Tag Archives: Koichi Tabuchi

Dumb record redux

On Wednesday, Hanshin’s Teruaki Sato hit his 19th home run, which is now being touted as tying a record for a left-handed-hitting rookie since Japan’s elite pro baseball league expanded and split into two leagues in 1950, Chunichi Shimbun reported.

This is a dumb record on par with last year’s “longest winning streak from the start of the season for a pitcher who pitched on Opening Day” record, set by Yomiuri Giants ace Tomoyuki Sugano.

First of all, “record” Sato tied starts from 1950, giving the existing record to Yoshinobu Takahashi, of the Giants, for a team that played 130 games. In 1946, in a really tough home run environment, Hiroshi Oshita hit 20 for the Senators, a team that played 105 games.

Anyone see a pattern there?

The Tigers record for home runs by a rookie, the story says, was 22 by right-handed-hitting catcher Koichi Tabuchi.

Another problem is Japan’s determination to only call first-year pros rookies. No one in the media will ever call a second-year pro a rookie, period. This is problematic because the qualifications are clearly defined. Currently, a player who’s been a pro for fewer than five years, who hasn’t pitched more than 30 innings on the first team or had more than 50 plate appearances is a rookie, whether they want to call him that or not.

In 2019, a left-handed hitter won the Central League’s Rookie of the Year Award after hitting 38 home runs, but if you want someone else to have a record, say a popular player for the Giants or Tigers, then let’s find a workaround and just start making shit up.

Hall of Fame time 2020

By this time tomorrow we’ll know whether or not a large majority of voters for Japan’s Hall of Fame have stepped up to the plate and done their job or are still in need of a spine transplant.

I’ve written at length about the players division and Tuffy Rhodes, who I rank as the 31st best player ever to lace up his spikes in NPB. Rhodes was left off over 60 percent of last year’s ballots to finish ninth behind eight guys who are in most ways less qualified then him.

Former White Sox reliever Shingo Takatsu, who was runner-up in last year’s players division ballot, and has an argument for selection in that he was for a time NPB’s career saves leader. He and Hall of Famer Kazuhiro Sasaki were really the first two Japanese closers who were effective year after year at a relatively high level. They were both eventually surpassed by Hitoke Iwase, but their achievements still deserve some recognition.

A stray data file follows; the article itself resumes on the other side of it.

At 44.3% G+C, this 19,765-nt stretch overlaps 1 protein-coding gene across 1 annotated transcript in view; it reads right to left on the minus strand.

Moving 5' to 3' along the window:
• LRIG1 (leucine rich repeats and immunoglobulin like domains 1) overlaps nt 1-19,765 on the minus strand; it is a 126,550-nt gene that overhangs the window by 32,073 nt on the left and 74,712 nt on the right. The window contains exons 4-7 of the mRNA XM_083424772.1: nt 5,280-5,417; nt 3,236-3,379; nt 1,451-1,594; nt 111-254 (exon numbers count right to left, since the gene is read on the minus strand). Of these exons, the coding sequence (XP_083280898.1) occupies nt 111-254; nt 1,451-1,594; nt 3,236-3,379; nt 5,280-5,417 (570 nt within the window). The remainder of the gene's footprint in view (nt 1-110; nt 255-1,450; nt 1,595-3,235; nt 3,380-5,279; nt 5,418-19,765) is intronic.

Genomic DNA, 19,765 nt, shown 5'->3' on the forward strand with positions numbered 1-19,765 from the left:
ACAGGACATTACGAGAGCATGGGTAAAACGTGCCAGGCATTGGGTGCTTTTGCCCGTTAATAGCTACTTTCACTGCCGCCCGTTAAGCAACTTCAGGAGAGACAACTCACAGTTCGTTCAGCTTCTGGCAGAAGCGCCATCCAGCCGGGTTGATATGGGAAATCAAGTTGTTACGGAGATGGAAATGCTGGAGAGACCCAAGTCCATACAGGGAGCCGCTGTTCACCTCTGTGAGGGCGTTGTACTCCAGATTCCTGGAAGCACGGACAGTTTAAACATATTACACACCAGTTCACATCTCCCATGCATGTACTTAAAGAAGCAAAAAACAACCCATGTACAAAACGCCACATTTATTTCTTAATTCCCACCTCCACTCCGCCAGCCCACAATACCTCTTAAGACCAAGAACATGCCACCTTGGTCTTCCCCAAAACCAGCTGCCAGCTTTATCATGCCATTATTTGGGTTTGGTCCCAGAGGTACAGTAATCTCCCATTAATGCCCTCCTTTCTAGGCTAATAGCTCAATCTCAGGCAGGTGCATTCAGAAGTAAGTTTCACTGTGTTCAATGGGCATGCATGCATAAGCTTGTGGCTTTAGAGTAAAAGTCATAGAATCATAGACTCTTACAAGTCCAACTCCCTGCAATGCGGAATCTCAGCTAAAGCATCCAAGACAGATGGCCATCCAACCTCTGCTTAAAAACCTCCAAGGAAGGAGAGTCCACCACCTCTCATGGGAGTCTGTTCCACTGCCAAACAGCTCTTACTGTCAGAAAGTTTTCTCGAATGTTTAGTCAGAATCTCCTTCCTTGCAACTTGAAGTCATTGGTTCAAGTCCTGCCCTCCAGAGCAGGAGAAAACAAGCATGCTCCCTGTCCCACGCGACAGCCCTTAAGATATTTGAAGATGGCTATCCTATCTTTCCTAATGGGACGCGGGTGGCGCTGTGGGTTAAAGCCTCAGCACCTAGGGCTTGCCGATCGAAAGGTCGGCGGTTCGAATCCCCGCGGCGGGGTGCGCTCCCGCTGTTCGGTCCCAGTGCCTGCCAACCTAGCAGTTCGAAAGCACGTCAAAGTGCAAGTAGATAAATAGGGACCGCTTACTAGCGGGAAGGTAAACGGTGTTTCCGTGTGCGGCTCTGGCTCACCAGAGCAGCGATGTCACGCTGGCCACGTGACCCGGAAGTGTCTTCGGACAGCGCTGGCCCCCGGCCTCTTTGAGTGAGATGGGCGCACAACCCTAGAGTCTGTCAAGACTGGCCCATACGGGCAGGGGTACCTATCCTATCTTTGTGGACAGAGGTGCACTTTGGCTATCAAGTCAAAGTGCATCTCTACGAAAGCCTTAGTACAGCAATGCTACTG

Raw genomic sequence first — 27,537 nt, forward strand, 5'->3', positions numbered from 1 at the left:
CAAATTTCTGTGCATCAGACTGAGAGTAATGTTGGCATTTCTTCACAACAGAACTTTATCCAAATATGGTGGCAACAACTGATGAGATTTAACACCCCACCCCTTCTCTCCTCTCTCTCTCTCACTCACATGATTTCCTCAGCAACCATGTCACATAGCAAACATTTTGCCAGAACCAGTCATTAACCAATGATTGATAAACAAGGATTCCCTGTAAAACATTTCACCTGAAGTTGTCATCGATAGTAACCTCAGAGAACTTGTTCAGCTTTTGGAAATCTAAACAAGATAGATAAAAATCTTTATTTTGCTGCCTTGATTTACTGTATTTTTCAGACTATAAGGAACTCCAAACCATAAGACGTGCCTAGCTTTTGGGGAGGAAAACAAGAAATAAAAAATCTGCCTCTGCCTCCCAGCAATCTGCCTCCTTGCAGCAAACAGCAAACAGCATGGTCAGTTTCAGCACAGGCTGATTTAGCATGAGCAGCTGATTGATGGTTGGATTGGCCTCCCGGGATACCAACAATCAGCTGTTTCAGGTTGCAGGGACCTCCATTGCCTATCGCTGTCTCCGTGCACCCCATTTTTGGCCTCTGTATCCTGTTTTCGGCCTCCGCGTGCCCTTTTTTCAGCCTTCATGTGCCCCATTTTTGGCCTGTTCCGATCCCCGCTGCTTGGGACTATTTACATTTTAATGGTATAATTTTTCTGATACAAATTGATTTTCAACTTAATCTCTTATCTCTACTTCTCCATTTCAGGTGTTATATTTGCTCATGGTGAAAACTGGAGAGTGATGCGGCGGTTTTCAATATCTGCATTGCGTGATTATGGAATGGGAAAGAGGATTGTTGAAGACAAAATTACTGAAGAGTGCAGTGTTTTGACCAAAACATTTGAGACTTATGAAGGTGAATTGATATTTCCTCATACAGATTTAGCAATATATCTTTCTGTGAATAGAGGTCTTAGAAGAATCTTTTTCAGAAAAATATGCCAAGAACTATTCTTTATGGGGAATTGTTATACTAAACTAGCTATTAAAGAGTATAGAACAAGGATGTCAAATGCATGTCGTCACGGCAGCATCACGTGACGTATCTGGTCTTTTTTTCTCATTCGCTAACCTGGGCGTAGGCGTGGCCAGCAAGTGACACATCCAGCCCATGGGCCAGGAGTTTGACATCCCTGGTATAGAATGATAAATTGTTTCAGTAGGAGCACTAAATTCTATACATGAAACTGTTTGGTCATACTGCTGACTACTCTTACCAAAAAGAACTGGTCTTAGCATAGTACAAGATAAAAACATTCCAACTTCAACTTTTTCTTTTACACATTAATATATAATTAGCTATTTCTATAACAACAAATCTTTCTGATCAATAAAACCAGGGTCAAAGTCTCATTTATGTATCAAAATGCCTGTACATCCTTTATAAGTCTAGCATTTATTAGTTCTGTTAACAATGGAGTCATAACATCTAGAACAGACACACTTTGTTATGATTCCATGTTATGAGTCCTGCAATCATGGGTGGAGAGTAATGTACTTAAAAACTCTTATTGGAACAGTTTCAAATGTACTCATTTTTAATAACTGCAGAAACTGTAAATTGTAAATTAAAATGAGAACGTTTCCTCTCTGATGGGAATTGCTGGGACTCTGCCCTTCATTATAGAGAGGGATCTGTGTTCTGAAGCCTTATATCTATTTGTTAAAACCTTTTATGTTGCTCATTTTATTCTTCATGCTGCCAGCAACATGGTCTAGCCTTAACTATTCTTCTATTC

The experts division, however, is more interesting. Last year’s runner-up with 64.7 percent of the 75 percent needed for induction was slugging Hanshin Tigers catcher Koichi Tabuchi. Right behind him, however, was Tigers first baseman and two-time triple crown winner Randy Bass.

I’ve written about Bass a bit. His career profile would have been better had he played in Japan longer, but he had to return to America when his child needed cancer treatment and that was that.

In my book, Venezuelan first basemen Roberto Petagine and Alex Cabrera had better careers in Japan than Bass, but neither were particularly well-liked by the media, almost a prerequisite for selection by baseball writers. Tom O’Malley, too, probably had a better career here, but the likable Bass’ claim to fame as the MVP on a historic franchise’s first Japan Series championship team — and two triple crowns — carries more cache.

By my count, Tabuchi is the third greatest catcher to ever play in Japan, behind Hall of Famer Katsuya Nomura and the recently retired Shinnosuke Abe. I also think Tabuchi is the second-best candidate on the expert’s division ballot. The best, and I have him as the second greatest third baseman of all time, is yet another Tiger, Masayuki Kakefu.

Kakefu was a distant third in last year’s ballot. Behind Tabuchi’s 64.7 percent and Bass’ 63.2 percent, Kakefu mustered only 30.8. But if Bass and Tabuchi go in this year, Kakefu is sure to shoot up in the voting.

My ballot for 2020

My ballot, in the order I believe they deserve to go in is:

  1. Tuffy Rhodes
  2. Hiroki Kokubo
  3. Norihiro Nakamura
  4. Takuro Ishii
  5. Kenji Jojima
  6. Alex Ramirez
  7. Shingo Takatsu

Mind you, Tuffy was fond of saying about long home runs, “If they go in (the seats) that’s all that matters.”